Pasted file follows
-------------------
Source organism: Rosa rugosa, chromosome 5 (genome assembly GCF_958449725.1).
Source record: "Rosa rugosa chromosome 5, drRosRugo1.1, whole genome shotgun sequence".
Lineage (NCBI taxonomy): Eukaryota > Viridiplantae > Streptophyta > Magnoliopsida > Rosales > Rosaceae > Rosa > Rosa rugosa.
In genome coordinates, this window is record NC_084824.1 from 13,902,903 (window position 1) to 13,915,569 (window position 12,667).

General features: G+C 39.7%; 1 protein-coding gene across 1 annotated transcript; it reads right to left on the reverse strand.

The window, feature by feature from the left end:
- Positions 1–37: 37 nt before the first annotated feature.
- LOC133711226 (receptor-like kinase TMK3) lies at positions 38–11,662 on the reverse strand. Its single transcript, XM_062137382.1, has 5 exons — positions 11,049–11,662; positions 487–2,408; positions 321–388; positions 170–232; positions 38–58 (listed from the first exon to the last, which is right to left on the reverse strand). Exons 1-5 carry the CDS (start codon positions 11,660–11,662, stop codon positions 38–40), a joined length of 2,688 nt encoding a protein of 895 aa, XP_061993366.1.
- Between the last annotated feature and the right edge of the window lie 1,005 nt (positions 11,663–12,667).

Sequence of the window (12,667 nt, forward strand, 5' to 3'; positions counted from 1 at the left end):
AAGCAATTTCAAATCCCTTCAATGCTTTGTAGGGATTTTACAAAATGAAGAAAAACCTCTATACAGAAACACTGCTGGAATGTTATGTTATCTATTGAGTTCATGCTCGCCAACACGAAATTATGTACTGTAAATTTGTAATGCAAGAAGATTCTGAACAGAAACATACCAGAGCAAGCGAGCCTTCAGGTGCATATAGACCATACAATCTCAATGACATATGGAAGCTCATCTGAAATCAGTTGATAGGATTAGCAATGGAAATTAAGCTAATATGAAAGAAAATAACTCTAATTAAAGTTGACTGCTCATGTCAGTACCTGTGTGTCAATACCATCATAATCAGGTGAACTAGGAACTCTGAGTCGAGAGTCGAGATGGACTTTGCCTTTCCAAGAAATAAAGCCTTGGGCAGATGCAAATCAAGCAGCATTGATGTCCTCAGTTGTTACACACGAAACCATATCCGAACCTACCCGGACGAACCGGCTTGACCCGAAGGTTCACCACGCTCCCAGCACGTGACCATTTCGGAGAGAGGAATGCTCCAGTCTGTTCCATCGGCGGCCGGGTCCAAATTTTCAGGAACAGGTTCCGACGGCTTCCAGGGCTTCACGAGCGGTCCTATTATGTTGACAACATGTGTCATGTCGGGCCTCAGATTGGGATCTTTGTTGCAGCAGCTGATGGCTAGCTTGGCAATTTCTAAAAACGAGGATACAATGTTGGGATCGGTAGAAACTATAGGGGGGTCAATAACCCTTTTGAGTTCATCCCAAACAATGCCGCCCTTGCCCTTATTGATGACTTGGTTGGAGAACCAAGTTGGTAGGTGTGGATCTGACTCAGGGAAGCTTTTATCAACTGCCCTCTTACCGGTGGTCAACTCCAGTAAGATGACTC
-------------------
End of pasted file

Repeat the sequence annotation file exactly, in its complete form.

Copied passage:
Source organism: Rosa rugosa, chromosome 5 (genome assembly GCF_958449725.1).
Source record: "Rosa rugosa chromosome 5, drRosRugo1.1, whole genome shotgun sequence".
Lineage (NCBI taxonomy): Eukaryota > Viridiplantae > Streptophyta > Magnoliopsida > Rosales > Rosaceae > Rosa > Rosa rugosa.
In genome coordinates, this window is record NC_084824.1 from 13,902,903 (window position 1) to 13,915,569 (window position 12,667).

General features: G+C 39.7%; 1 protein-coding gene across 1 annotated transcript; it reads right to left on the reverse strand.

The window, feature by feature from the left end:
- Positions 1–37: 37 nt before the first annotated feature.
- LOC133711226 (receptor-like kinase TMK3) lies at positions 38–11,662 on the reverse strand. Its single transcript, XM_062137382.1, has 5 exons — positions 11,049–11,662; positions 487–2,408; positions 321–388; positions 170–232; positions 38–58 (listed from the first exon to the last, which is right to left on the reverse strand). Exons 1-5 carry the CDS (start codon positions 11,660–11,662, stop codon positions 38–40), a joined length of 2,688 nt encoding a protein of 895 aa, XP_061993366.1.
- Between the last annotated feature and the right edge of the window lie 1,005 nt (positions 11,663–12,667).

Sequence of the window (12,667 nt, forward strand, 5' to 3'; positions counted from 1 at the left end):
AAGCAATTTCAAATCCCTTCAATGCTTTGTAGGGATTTTACAAAATGAAGAAAAACCTCTATACAGAAACACTGCTGGAATGTTATGTTATCTATTGAGTTCATGCTCGCCAACACGAAATTATGTACTGTAAATTTGTAATGCAAGAAGATTCTGAACAGAAACATACCAGAGCAAGCGAGCCTTCAGGTGCATATAGACCATACAATCTCAATGACATATGGAAGCTCATCTGAAATCAGTTGATAGGATTAGCAATGGAAATTAAGCTAATATGAAAGAAAATAACTCTAATTAAAGTTGACTGCTCATGTCAGTACCTGTGTGTCAATACCATCATAATCAGGTGAACTAGGAACTCTGAGTCGAGAGTCGAGATGGACTTTGCCTTTCCAAGAAATAAAGCCTTGGGCAGATGCAAATCAAGCAGCATTGATGTCCTCAGTTGTTACACACGAAACCATATCCGAACCTACCCGGACGAACCGGCTTGACCCGAAGGTTCACCACGCTCCCAGCACGTGACCATTTCGGAGAGAGGAATGCTCCAGTCTGTTCCATCGGCGGCCGGGTCCAAATTTTCAGGAACAGGTTCCGACGGCTTCCAGGGCTTCACGAGCGGTCCTATTATGTTGACAACATGTGTCATGTCGGGCCTCAGATTGGGATCTTTGTTGCAGCAGCTGATGGCTAGCTTGGCAATTTCTAAAAACGAGGATACAATGTTGGGATCGGTAGAAACTATAGGGGGGTCAATAACCCTTTTGAGTTCATCCCAAACAATGCCGCCCTTGCCCTTATTGATGACTTGGTTGGAGAACCAAGTTGGTAGGTGTGGATCTGACTCAGGGAAGCTTTTATCAACTGCCCTCTTACCGGTGGTCAACTCCAGTAAGATGACTC